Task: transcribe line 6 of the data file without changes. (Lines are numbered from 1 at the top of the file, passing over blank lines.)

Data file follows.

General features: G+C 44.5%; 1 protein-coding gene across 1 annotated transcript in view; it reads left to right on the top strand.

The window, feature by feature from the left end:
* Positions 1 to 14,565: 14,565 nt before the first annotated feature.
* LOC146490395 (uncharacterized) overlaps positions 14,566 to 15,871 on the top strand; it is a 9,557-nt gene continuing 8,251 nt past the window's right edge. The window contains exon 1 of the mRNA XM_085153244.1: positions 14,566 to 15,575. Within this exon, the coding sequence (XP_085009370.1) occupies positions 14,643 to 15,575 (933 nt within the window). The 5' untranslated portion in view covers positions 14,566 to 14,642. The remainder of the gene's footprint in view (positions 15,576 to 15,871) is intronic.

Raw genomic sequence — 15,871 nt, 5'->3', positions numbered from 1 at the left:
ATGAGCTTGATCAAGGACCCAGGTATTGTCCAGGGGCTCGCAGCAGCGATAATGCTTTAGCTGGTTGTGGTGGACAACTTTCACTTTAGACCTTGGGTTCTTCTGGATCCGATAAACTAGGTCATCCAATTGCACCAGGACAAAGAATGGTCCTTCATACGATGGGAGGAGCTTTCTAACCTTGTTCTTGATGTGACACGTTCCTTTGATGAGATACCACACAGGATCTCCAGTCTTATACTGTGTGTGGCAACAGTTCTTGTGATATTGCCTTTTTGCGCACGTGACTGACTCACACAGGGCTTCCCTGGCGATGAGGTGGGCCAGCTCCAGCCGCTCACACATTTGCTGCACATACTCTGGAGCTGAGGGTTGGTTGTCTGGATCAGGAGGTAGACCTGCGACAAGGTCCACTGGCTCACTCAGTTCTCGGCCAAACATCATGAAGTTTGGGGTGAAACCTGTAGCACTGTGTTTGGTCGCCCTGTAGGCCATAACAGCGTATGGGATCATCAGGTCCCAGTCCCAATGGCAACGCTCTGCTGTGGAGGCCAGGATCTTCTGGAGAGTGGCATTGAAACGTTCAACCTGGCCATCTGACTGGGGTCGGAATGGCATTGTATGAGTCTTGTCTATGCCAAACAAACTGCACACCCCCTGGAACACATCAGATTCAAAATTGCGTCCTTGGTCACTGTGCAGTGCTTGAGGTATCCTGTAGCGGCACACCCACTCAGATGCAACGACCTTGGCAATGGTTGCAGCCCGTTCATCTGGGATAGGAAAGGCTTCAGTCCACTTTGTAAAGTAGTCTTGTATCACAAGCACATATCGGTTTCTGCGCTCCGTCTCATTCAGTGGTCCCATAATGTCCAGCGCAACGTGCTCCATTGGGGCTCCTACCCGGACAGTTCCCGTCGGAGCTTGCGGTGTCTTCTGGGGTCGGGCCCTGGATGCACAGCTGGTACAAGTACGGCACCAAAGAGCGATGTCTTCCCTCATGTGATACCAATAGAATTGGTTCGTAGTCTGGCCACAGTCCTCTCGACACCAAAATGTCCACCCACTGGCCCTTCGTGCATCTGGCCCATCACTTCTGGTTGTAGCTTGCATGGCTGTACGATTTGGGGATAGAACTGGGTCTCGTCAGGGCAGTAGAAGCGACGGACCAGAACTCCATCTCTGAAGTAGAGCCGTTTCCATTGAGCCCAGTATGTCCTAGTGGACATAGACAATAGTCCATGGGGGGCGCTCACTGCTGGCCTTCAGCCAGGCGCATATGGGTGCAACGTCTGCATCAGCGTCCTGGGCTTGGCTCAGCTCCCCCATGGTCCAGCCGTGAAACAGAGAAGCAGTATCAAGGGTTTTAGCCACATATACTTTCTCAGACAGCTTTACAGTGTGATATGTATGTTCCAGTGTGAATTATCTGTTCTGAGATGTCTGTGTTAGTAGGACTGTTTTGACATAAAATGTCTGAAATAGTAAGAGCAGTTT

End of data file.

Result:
ATGAGCTTGATCAAGGACCCAGGTATTGTCCAGGGGCTCGCAGCAGCGATAATGCTTTAGCTGGTTGTGGTGGACAACTTTCACTTTAGACCTTGGGTTCTTCTGGATCCGATAAACTAGGTCATCCAATTGCACCAGGACAAAGAATGGTCCTTCATACGATGGGAGGAGCTTTCTAACCTTGTTCTTGATGTGACACGTTCCTTTGATGAGATACCACACAGGATCTCCAGTCTTATACTGTGTGTGGCAACAGTTCTTGTGATATTGCCTTTTTGCGCACGTGACTGACTCACACAGGGCTTCCCTGGCGATGAGGTGGGCCAGCTCCAGCCGCTCACACATTTGCTGCACATACTCTGGAGCTGAGGGTTGGTTGTCTGGATCAGGAGGTAGACCTGCGACAAGGTCCACTGGCTCACTCAGTTCTCGGCCAAACATCATGAAGTTTGGGGTGAAACCTGTAGCACTGTGTTTGGTCGCCCTGTAGGCCATAACAGCGTATGGGATCATCAGGTCCCAGTCCCAATGGCAACGCTCTGCTGTGGAGGCCAGGATCTTCTGGAGAGTGGCATTGAAACGTTCAACCTGGCCATCTGACTGGGGTCGGAATGGCATTGTATGAGTCTTGTCTATGCCAAACAAACTGCACACCCCCTGGAACACATCAGATTCAAAATTGCGTCCTTGGTCACTGTGCAGTGCTTGAGGTATCCTGTAGCGGCACACCCACTCAGATGCAACGACCTTGGCAATGGTTGCAGCCCGTTCATCTGGGATAGGAAAGGCTTCAGTCCACTTTGTAAAGTAGTCTTGTATCACAAGCACATATCGGTTTCTGCGCTCCGTCTCATTCAGTGGTCCCATAATGTCCAGCGCAACGTGCTCCATTGGGGCTCCTACCCGGACAGTTCCCGTCGGAGCTTGCGGTGTCTTCTGGGGTCGGGCCCTGGATGCACAGCTGGTACAAGTACGGCACCAAAGAGCGATGTCTTCCCTCATGTGATACCAATAGAATTGGTTCGTAGTCTGGCCACAGTCCTCTCGACACCAAAATGTCCACCCACTGGCCCTTCGTGCATCTGGCCCATCACTTCTGGTTGTAGCTTGCATGGCTGTACGATTTGGGGATAGAACTGGGTCTCGTCAGGGCAGTAGAAGCGACGGACCAGAACTCCATCTCTGAAGTAGAGCCGTTTCCATTGAGCCCAGTATGTCCTAGTGGACATAGACAATAGTCCATGGGGGGCGCTCACTGCTGGCCTTCAGCCAGGCGCATATGGGTGCAACGTCTGCATCAGCGTCCTGGGCTTGGCTCAGCTCCCCCATGGTCCAGCCGTGAAACAGAGAAGCAGTATCAAGGGTTTTAGCCACATATACTTTCTCAGACAGCTTTACAGTGTGATATGTATGTTCCAGTGTGAATTATCTGTTCTGAGATGTCTGTGTTAGTAGGACTGTTTTGACATAAAATGTCTGAAATAGTAAGAGCAGTTT